[3, 4] The next issue presented is the fawestern Tel. & Tel. Co. v. City of Dallas, 17+ miliar and necessarily oft-recurring claim S. W. 636. That the city would have the that the ordinance is discriminatory, in that right to fix the license fee under the express all persons subject to its provisions are not provision permitting it to license and regu- treated alike under like circumstances, and late every conceivable business or occupation hence denies to appellant that equal protecseems too clear for discussion. The charter tion of the law guaranteed alike by our state grants that much authority, the Constitution and national Constitutions. In the recent does not forbid it, and the operating of a case of Southwestern Tel. & Tel. Co. v. City motor bus is an occupation or business. Fur- of Dallas, supra, we stated that the general ther, the right to prescribe a license in such rule, gathered from the decisions of the apcases is not an open question in this juris- pellate courts of this state, those of the Sudiction, but has been repeatedly sustained in preme Court of the United States, the courts cases enacted under charter provisions no of the other states of the Union, and the broader than those contained in the grant text-writers, which were cited, is that “class to the city of Dallas. We therefore feel that legislation or laws that affect a particular a discussion of the reasons for the rule and class are not unenforceable for that reason its applicability in the instant case is unnec- alone,” since “the right of the Legislature to essary, since in the cases presently cited classify persons, corporations, or subjects those matters are fully discussed and many for taxation, regulation, or restriction in the other authorities cited. Ex parte Gregory, broadest sense is not an open question un20 Tex. App. 210, 54 Am. Rep. 516; Kissinger der either our state or national Constitution, v. Hay, 52 Tex. Civ. App. 295, 113 S. W. 1005; and the right to classify includes the right to Ex parte Denney, 59 Tex. Cr. R. 579, 129 S. exempt, as does the right to exempt include controlling test of the validity of all laws / motor bus has no fixed stand, but is condirected against a particular class may be tinually in motion upon a fixed route upon said to be that the same means and methods the streets of the city, soliciting and halting shall be impartially applied to all the con- to accept business at any place where the stituents of the particular class, so that the passenger is found, and upon some of the law shall operate equally and uniformly up-fixed routes there are as many as 100 buses. on all persons in the class sought to be regu- As related to the same question, rent cars do lated. If appellants are constituents of the not transact their traffic in such manner, but class defined by the ordinance attacked, and are located either at garages or stands upon others in the same class are exempt from its certain streets between hours fixed by ordiprovisions, they have just cause for com- nance, whence they are called by the public plaint.

when their services are needed. Thus the Appellants maintain that such condition is mere statement of the manner and method of shown in the treatment accorded them and the traffic in which the respective vehicles that accorded those engaged in the rent car are engaged demonstrates that each is purbusiness, since there is a difference in the suing a different class of business, so radiregulatory measures as applied to rent cars cally dissimilar in fact as to leave no room and those applied to the motor bus. The for fair dispute or disagreement. Appelfacts do disclose that the regulations ap- lants being then in a class entirely dissimilar plicable to rent cars, which are covered by from that of those who operate rent cars, another and prior ordinance, the essential it is immaterial that the regulations are disprovisions of which have been herein noted, similar. Dissimilar regulations of dissimilar and those applicable to the motor bus, are occupations cannot, of course, serve as a dissimilar in many and important respects. basis or support in law for holding the one Some of the salient differences are that the or the other discriminatory, since dissimilar rent car is required to pay a license fee of methods of regulating similar classes are, un$10, while the motor bus pays $75. The rent der the rule cited, the test of discrimination. car operator is not subjected to the same [5] The constitutionality of section 9 is rigorous physical and mechanical examina- also attacked. This section provides that tion touching his qualifications to operate the motor bus shall be operated along the his vehicle that the motor bus operator is. termini designated by the operator, save in The number of passengers that may be car- certain excepted cases not material here, and ried by the motor bus is regulated, but not for any portion or all of the day, at option so with the rent car. The motor bus is re- of operator (but must by section 2 be operatquired to select a fixed route or termini anded for at least six consecutive hours), and traverse the same for not less than six hours concludes with the provision: per day, while the rent car is permitted to “But such operation shall be at all times in go from its garage or stand to any point in accordance with the terms of this ordinance, the city over any route chosen. These radi- and it shall be unlawful to operate such motor cal and important differences in the regula- any street other than along the route designated tory provisions between the motor bus and in the license certificate." the rent car are noted, not because in our The concluding provision just quoted is opinion they establish discrimination, but vigorously attacked as being in derogation for the purpose of emphasizing the fact that of appellant's common right to pursue any the regulatory provisions of any ordinance other lawful occupation than that of operatare without significance whatever in deter-ing a motor bus. We do not construe the mining whether all the constituents of the quoted portion of section 9 as does able defined class are legislated against equally counsel for appellants. The ordinance of and uniformly; for if rent cars and the which section 9 is a part does not, in our motor bus do not engage in like street traffic opinion, expressly or impliedly undertake to they are not as matter of fact in the same interfere with the free and undeniable right class, and if not in the same class a differ- of the citizen to engage in any other lawful ence in regulations as applied to distinct pursuit or business for which he may qualiclasses is immaterial. Thus the true inquiryfy, but undertakes to regulate solely those is not, is there a difference in the manner who may wish to engage in the operation of of regulating rent cars and the motor bus, but a motor bus as therein defined. The lanis the rent car and the motor bus, as defined guage contained in section 9 should and will by the respective ordinances, engaged in be construed in the light of the purpose similar or dissimilar street traffic? This is, sought by the ordinance. So regarded, it is of course, a question of fact to be determin- clear to us that the provision that it “shall ed from the evidence contained in the rec-be unlawful to operate such motor bus as a ord.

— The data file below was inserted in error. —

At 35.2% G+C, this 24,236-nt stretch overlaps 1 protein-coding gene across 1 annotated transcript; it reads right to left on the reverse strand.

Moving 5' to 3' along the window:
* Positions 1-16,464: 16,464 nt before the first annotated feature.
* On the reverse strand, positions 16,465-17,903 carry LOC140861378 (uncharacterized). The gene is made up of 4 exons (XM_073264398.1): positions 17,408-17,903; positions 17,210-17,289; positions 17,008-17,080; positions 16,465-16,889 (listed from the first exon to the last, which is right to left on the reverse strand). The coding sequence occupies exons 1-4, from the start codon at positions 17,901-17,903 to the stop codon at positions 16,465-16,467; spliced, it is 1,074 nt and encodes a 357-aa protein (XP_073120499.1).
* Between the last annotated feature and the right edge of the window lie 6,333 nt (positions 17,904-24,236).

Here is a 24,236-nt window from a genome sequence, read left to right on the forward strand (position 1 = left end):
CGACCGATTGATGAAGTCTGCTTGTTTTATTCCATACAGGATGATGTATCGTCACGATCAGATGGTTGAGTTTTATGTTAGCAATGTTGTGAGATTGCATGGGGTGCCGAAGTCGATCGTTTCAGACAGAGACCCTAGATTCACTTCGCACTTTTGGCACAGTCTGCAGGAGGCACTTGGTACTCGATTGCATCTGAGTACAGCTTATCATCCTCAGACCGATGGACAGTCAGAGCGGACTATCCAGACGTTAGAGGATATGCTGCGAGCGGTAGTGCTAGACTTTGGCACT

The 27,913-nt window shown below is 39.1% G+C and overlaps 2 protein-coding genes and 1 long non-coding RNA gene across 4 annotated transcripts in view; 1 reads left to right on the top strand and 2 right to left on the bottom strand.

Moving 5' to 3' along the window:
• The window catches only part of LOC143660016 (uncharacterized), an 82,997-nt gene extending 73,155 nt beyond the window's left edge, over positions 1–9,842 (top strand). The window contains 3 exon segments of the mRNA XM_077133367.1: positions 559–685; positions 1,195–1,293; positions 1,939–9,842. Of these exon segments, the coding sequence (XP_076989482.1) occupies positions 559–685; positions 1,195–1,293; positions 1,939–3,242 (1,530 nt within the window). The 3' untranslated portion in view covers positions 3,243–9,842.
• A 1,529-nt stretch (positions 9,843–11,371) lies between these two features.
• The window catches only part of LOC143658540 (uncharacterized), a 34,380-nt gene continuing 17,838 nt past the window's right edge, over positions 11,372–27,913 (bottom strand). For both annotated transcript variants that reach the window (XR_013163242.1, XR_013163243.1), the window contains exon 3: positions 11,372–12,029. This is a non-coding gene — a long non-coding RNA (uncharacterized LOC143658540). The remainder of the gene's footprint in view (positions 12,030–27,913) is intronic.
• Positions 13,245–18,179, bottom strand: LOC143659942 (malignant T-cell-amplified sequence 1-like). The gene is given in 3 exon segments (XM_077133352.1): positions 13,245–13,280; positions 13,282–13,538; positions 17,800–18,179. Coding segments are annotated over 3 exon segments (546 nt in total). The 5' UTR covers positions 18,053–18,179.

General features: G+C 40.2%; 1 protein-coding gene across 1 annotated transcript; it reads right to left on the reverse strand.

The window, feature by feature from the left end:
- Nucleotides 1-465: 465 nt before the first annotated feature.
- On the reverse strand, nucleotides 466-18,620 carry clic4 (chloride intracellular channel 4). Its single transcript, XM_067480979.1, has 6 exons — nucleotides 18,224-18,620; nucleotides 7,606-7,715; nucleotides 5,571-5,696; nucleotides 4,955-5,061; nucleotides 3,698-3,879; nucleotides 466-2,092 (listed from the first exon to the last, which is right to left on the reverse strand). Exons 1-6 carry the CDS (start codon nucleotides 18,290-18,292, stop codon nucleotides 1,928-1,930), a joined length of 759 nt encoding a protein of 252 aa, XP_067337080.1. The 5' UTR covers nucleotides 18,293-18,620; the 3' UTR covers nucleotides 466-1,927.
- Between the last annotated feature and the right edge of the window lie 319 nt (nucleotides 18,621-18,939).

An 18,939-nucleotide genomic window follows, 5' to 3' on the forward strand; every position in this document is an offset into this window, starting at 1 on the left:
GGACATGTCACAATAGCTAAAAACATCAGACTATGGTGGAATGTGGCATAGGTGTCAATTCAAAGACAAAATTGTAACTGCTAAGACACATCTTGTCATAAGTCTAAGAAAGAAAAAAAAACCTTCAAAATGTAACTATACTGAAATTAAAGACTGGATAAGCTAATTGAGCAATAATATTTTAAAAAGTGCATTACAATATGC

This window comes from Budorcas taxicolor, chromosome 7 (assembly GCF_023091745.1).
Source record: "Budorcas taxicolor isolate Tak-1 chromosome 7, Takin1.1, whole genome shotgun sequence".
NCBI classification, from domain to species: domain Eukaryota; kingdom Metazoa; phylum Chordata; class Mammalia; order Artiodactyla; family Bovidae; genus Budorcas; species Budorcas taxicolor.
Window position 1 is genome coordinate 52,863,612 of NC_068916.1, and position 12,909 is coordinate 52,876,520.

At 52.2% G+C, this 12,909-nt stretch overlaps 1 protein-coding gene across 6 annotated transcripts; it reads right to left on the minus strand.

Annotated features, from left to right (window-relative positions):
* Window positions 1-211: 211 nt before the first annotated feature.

public conveyance at any place or on any The record of the evidence beyond contro- street other than along the route designatversy discloses great dissimilarity in the ed,” means necessarily no more than that business pursued by the two classes of ve- the citizen who desires to engage in the hicles. As affecting street traffic and con- business defined by the ordinance shall, gestion thereof there are in operation 500 while engaged in that business, be confined